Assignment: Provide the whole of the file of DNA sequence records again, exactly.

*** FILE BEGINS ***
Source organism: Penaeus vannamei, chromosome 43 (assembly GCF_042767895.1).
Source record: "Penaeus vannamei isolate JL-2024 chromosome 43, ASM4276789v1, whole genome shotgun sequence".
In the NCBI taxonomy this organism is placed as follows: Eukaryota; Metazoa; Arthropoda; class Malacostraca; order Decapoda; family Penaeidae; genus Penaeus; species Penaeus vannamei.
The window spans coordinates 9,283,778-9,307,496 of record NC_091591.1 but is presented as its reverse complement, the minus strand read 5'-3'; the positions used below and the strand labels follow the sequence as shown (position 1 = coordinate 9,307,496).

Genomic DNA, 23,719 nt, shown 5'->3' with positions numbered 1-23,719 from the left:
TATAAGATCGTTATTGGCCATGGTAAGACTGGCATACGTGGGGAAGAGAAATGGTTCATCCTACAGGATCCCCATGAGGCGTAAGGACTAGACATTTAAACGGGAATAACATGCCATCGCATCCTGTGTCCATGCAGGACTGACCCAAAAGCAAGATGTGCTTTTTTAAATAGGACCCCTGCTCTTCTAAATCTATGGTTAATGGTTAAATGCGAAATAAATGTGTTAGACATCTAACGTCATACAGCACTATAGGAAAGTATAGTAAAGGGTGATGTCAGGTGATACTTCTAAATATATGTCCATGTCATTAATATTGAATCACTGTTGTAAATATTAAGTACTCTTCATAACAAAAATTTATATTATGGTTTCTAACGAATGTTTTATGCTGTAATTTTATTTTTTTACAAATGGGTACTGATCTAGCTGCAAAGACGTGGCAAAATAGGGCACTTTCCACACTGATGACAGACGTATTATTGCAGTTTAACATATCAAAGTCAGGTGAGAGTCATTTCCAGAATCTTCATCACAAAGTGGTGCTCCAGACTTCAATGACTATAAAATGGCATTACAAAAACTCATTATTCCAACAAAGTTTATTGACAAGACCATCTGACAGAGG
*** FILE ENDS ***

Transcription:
Source organism: Penaeus vannamei, chromosome 43 (assembly GCF_042767895.1).
Source record: "Penaeus vannamei isolate JL-2024 chromosome 43, ASM4276789v1, whole genome shotgun sequence".
In the NCBI taxonomy this organism is placed as follows: Eukaryota; Metazoa; Arthropoda; class Malacostraca; order Decapoda; family Penaeidae; genus Penaeus; species Penaeus vannamei.
The window spans coordinates 9,283,778-9,307,496 of record NC_091591.1 but is presented as its reverse complement, the minus strand read 5'-3'; the positions used below and the strand labels follow the sequence as shown (position 1 = coordinate 9,307,496).

Genomic DNA, 23,719 nt, shown 5'->3' with positions numbered 1-23,719 from the left:
TATAAGATCGTTATTGGCCATGGTAAGACTGGCATACGTGGGGAAGAGAAATGGTTCATCCTACAGGATCCCCATGAGGCGTAAGGACTAGACATTTAAACGGGAATAACATGCCATCGCATCCTGTGTCCATGCAGGACTGACCCAAAAGCAAGATGTGCTTTTTTAAATAGGACCCCTGCTCTTCTAAATCTATGGTTAATGGTTAAATGCGAAATAAATGTGTTAGACATCTAACGTCATACAGCACTATAGGAAAGTATAGTAAAGGGTGATGTCAGGTGATACTTCTAAATATATGTCCATGTCATTAATATTGAATCACTGTTGTAAATATTAAGTACTCTTCATAACAAAAATTTATATTATGGTTTCTAACGAATGTTTTATGCTGTAATTTTATTTTTTTACAAATGGGTACTGATCTAGCTGCAAAGACGTGGCAAAATAGGGCACTTTCCACACTGATGACAGACGTATTATTGCAGTTTAACATATCAAAGTCAGGTGAGAGTCATTTCCAGAATCTTCATCACAAAGTGGTGCTCCAGACTTCAATGACTATAAAATGGCATTACAAAAACTCATTATTCCAACAAAGTTTATTGACAAGACCATCTGACAGAGG